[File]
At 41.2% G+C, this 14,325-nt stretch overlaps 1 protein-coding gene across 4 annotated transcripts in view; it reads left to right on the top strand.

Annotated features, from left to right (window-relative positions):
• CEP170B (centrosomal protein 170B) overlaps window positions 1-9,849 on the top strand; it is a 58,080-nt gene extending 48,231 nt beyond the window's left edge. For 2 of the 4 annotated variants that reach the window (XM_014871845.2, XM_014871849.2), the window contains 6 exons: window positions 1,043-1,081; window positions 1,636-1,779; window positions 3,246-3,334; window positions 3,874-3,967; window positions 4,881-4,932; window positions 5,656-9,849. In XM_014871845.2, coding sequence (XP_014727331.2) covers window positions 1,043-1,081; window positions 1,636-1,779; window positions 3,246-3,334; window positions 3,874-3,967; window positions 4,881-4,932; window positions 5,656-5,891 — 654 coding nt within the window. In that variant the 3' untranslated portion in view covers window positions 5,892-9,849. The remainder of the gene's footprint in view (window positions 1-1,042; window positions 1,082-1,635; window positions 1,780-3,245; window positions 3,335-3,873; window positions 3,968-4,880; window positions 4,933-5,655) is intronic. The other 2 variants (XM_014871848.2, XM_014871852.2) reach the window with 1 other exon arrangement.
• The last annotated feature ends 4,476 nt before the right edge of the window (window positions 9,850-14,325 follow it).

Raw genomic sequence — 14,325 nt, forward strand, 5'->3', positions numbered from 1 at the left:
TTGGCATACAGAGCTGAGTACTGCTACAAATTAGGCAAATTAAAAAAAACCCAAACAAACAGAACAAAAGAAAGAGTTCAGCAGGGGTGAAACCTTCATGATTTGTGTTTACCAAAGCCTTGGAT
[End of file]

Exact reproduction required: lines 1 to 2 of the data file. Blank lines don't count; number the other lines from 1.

At 41.2% G+C, this 14,325-nt stretch overlaps 1 protein-coding gene across 4 annotated transcripts in view; it reads left to right on the top strand.

Annotated features, from left to right (window-relative positions):